Total unemployment remained at roughly 14 million people.
The number of people out of work for more than 26 weeks rose by 208,000, to 6.24 million.
The "underemployment" rate, which includes the unemployed, those working part-time who would prefer to work full-time, and those discouraged workers who have stopped seeking a job but would take one if offered, rose to 16.5 percent, the highest level this year.
Average hourly earnings for all employees on private non-farm payrolls rose by four cents (0.2 percent) to $23.12. The rise of 1.9 percent during the past 12 months is just one-half of the 3.8 percent rise in consumer prices during the past year, leading to further strains on consumer spending.
Better news saw the average workweek rise by 0.1 hours to 34.3 hours. While seemingly inconsequential, it equates to the addition of another 140,000 jobs within the economy.
The unemployment rate for adult men dipped to 8.8 percent in September from 8.9 percent the prior month. The unemployment rate for adult women rose to 8.1 percent in September from 8.0 percent in August.
The unemployment rate for teenagers declined to 24.6 percent in September from 25.4 percent in the prior month. Still, with one out of every four job-seeking teenagers out of work, their ability to build critical workplace skills is severely diminished.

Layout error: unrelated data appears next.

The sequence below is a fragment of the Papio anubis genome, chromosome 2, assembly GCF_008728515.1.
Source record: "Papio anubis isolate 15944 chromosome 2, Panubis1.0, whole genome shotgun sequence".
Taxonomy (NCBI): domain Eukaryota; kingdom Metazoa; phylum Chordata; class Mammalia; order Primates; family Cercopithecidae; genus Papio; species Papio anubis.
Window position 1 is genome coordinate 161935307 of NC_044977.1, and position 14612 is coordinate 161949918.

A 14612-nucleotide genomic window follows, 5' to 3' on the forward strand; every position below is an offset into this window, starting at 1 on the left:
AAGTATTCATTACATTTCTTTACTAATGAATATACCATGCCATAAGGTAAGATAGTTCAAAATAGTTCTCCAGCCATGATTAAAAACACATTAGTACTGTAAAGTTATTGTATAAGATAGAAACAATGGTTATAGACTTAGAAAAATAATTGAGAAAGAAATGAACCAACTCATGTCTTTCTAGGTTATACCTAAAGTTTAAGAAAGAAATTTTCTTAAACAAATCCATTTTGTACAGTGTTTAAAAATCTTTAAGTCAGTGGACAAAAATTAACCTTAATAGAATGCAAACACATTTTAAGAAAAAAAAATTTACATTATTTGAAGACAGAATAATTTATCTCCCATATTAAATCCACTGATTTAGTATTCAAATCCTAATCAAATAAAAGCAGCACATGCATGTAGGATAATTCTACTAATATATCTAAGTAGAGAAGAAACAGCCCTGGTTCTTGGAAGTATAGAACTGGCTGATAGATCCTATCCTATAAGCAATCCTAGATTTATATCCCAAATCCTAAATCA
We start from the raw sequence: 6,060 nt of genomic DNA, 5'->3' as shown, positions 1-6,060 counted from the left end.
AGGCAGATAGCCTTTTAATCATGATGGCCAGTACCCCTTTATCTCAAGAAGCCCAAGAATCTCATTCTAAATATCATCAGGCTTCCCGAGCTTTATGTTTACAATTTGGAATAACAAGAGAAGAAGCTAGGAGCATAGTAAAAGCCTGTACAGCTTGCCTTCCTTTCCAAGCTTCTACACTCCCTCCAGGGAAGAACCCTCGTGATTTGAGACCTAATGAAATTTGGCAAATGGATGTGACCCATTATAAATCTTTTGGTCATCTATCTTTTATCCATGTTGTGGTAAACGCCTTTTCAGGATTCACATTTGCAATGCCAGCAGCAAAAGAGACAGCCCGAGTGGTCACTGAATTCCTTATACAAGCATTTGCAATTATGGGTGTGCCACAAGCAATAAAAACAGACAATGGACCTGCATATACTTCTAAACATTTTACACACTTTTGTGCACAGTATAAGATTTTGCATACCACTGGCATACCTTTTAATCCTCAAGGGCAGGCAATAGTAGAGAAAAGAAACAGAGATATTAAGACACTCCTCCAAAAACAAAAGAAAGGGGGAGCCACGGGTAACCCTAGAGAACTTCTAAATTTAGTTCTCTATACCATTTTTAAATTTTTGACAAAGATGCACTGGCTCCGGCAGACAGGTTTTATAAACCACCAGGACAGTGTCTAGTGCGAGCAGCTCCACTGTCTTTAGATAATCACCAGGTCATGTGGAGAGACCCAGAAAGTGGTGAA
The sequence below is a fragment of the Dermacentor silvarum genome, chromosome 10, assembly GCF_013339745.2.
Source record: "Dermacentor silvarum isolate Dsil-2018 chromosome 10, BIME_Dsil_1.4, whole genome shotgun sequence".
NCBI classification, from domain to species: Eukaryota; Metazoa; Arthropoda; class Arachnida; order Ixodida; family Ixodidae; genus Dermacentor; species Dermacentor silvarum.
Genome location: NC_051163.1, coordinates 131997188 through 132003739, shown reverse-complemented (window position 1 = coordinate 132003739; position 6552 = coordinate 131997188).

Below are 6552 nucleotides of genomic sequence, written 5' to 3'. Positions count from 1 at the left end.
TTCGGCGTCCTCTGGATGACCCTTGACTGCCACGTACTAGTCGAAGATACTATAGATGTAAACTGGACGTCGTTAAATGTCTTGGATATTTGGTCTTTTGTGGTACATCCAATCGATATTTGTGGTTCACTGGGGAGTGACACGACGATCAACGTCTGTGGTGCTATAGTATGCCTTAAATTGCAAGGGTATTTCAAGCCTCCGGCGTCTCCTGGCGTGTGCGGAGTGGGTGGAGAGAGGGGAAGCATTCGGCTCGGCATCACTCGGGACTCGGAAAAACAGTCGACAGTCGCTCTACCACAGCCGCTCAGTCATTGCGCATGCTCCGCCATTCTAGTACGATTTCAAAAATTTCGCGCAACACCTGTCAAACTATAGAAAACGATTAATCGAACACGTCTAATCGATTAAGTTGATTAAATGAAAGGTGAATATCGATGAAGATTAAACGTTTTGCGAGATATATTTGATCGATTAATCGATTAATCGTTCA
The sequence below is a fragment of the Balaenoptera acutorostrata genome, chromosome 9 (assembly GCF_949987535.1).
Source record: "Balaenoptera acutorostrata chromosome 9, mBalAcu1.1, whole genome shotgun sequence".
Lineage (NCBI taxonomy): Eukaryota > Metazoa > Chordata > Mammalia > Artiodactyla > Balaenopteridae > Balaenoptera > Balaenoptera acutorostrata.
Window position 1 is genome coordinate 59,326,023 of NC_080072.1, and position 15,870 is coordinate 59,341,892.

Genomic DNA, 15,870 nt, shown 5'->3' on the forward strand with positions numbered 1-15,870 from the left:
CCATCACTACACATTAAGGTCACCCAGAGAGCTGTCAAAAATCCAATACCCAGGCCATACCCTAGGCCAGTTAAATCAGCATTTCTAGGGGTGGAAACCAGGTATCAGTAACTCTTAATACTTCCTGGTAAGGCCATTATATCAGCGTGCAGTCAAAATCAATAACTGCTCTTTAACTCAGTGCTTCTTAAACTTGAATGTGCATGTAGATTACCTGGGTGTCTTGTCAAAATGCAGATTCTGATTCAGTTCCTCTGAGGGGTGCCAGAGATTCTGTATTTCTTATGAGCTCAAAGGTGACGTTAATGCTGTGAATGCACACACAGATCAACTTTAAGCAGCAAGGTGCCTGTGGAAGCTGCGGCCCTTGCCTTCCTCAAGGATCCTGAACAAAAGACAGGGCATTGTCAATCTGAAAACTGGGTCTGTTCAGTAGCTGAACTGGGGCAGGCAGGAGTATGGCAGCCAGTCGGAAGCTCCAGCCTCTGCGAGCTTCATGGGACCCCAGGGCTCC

The jobless rate for whites was unchanged at 8.0 percent. The jobless rate for blacks or African Americans declined from 16.7 percent to 16.0 percent ... but such a level is way too high. The jobless rate for those of Latino or Hispanic ethnicity remained unchanged at 11.3 percent.
Anyone questioning the value of education in the workplace need look no further. The unemployment rate for those with less than a high school diploma was 14.0 percent in September, while the rate for high school graduates with no college was 9.7 percent.
The unemployment rate for those with some college or an associate degree was 8.4 percent, while the unemployment rate for those with a bachelor's degree or higher was a low 4.2 percent.
An editorial in the Oct. 8, 2011, issue of The Wall Street Journal noted the slightly better prospect for the economy with the release of the September jobs data. However, it also drew a contrast.
The editorial noted, "As it happens, the biggest one-month jobs gain in American history was at exactly this juncture of the Reagan Presidency, after another deep recession. In September 1983, coming out of the 1981-82 (economic) downturn, American employers added 1.1 million workers to their payrolls, the acceleration point for a seven-year expansion that created some 17 million new jobs."
"The difference between then and now isn't the magnitude of the recessions but the policies the U.S. pursued to restore growth. In the Reagan expansion, spending and tax rates were cut, regulations were eased, and government was in retreat. Today, we've had a spending and regulatory boom, the threat of higher tax rates, and a general antibusiness political climate. Policies have consequences."
... "Policies have consequences."
Jeff Thredgold is the chief economist for Zions Bank and founder of Thredgold Economic Associates, a professional speaking and economic consulting firm. Visit www.thredgold.com.